If nothing else the following Championship goals review reminded me that Jason Euell now plays for Blackpool (he scored their winner against Ipswich) and when asked about his teams play-off chances Southern again played with a straight bat in saying they’ve been ‘written off all season and just see the aim as getting the 51 points and then we’ll go from there.’ After a quick look at this weeks fixtures Livesey told us ‘we end the programme where we began’ and a relatively lengthy interview with Bury’s Ben Futcher (who’d also played under Keith Alexander) followed. Again it was understandably an emotive issue for Futcher and he looked as if he was struggling to hold it together but as with those he’d followed he managed to do it.

Maybe an odd week to judge late kick-off as the programme was overshadowed by last week’s tragedy but with its unsociable scheduling and pretty limited content (the more interesting bits (goals) can easily be found elsewhere) I can’t really see it lasting and unlike the late 80’s/early 90’s Kick Off, I doubt it will be missed.


Kick Off
Monday Nights
BBC1 23.25

Tuesday, 23 February 2010

Liverpool v Unirea Urziceni

Liverpool v Unirea Urziceni
Thursday 18th February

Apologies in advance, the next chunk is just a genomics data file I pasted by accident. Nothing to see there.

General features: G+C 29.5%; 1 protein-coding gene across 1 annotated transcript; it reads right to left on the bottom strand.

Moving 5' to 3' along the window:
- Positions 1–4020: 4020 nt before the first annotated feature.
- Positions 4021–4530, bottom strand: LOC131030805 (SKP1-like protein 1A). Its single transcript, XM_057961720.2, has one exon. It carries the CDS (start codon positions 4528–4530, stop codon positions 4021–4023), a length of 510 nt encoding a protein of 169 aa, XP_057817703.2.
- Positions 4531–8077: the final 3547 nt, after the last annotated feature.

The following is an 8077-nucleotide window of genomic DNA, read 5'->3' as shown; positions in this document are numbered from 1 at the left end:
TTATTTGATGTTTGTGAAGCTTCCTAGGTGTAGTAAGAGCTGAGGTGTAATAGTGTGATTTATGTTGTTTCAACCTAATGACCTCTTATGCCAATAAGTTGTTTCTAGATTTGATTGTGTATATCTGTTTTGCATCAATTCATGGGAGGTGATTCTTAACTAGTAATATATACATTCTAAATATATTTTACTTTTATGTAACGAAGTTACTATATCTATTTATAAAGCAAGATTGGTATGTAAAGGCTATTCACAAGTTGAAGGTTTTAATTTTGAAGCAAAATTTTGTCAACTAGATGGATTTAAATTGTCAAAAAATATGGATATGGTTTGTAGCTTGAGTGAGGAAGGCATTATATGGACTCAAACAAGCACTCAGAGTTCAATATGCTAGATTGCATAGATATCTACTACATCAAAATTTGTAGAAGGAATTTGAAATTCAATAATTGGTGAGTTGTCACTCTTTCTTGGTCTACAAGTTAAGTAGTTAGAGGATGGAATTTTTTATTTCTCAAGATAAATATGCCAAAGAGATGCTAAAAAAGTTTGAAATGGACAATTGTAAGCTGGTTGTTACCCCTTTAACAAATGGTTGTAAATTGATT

Five 19:30


If Dave’s could take a rare moment to get serious readers, he’d like to tell you that he picked this game as it highlights his biggest bugbear with the modern game. The UEFA Cup (and FA and League Cup’s) was once seen as a hugely important competition that could define whether a club ‘at the top table’ had enjoyed a successful season or not. Now it’s seen as hindrance to the bigger priority of getting into a qualifying stage for another competition. Everyone knows the reason for this is the much sort after ‘Champions League Revenue’ that comes with qualification for the group stages but one of the many things that disappoints is that lots of fans as well as directors of clubs seem to give this priority over their team winning a pot.

Maybe it’s me here at Dave’s. Maybe I’m living with nostalgic and romantic ideas that are no longer relevant. Maybe I’m putting short term glory ahead of perceived long-term stability (such as that enjoyed after Champions League appearances at Elland Road and’Park.) And maybe kids don’t now grow up dreaming of scoring the winning goal in the cup final, instead its the goal that means their team finishes 4th and in turn, they get a mention in the boardroom when the club announces a record turnover at the yearly accounts.